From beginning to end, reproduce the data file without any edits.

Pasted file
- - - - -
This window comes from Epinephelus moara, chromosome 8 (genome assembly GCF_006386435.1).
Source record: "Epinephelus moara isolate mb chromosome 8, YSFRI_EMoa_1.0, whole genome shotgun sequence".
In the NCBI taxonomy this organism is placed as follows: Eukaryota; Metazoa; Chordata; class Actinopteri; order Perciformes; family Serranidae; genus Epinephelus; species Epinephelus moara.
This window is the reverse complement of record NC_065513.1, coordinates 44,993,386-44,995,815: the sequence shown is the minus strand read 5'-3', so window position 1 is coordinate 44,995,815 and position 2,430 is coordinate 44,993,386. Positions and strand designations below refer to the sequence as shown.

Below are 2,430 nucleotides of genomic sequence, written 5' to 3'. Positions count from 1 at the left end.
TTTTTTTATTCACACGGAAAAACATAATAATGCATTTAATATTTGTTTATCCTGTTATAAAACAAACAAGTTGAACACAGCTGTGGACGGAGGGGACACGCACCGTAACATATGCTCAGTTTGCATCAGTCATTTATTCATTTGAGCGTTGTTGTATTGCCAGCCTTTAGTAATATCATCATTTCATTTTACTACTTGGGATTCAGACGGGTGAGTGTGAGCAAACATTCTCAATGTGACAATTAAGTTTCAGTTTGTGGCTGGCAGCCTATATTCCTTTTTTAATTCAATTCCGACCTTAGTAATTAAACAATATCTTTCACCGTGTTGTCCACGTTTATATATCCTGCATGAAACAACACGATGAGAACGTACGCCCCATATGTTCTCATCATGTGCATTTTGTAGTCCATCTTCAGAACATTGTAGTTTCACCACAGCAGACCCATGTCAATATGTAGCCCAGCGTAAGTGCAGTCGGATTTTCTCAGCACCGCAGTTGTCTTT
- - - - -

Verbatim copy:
This window comes from Epinephelus moara, chromosome 8 (genome assembly GCF_006386435.1).
Source record: "Epinephelus moara isolate mb chromosome 8, YSFRI_EMoa_1.0, whole genome shotgun sequence".
In the NCBI taxonomy this organism is placed as follows: Eukaryota; Metazoa; Chordata; class Actinopteri; order Perciformes; family Serranidae; genus Epinephelus; species Epinephelus moara.
This window is the reverse complement of record NC_065513.1, coordinates 44,993,386-44,995,815: the sequence shown is the minus strand read 5'-3', so window position 1 is coordinate 44,995,815 and position 2,430 is coordinate 44,993,386. Positions and strand designations below refer to the sequence as shown.

Below are 2,430 nucleotides of genomic sequence, written 5' to 3'. Positions count from 1 at the left end.
TTTTTTTATTCACACGGAAAAACATAATAATGCATTTAATATTTGTTTATCCTGTTATAAAACAAACAAGTTGAACACAGCTGTGGACGGAGGGGACACGCACCGTAACATATGCTCAGTTTGCATCAGTCATTTATTCATTTGAGCGTTGTTGTATTGCCAGCCTTTAGTAATATCATCATTTCATTTTACTACTTGGGATTCAGACGGGTGAGTGTGAGCAAACATTCTCAATGTGACAATTAAGTTTCAGTTTGTGGCTGGCAGCCTATATTCCTTTTTTAATTCAATTCCGACCTTAGTAATTAAACAATATCTTTCACCGTGTTGTCCACGTTTATATATCCTGCATGAAACAACACGATGAGAACGTACGCCCCATATGTTCTCATCATGTGCATTTTGTAGTCCATCTTCAGAACATTGTAGTTTCACCACAGCAGACCCATGTCAATATGTAGCCCAGCGTAAGTGCAGTCGGATTTTCTCAGCACCGCAGTTGTCTTT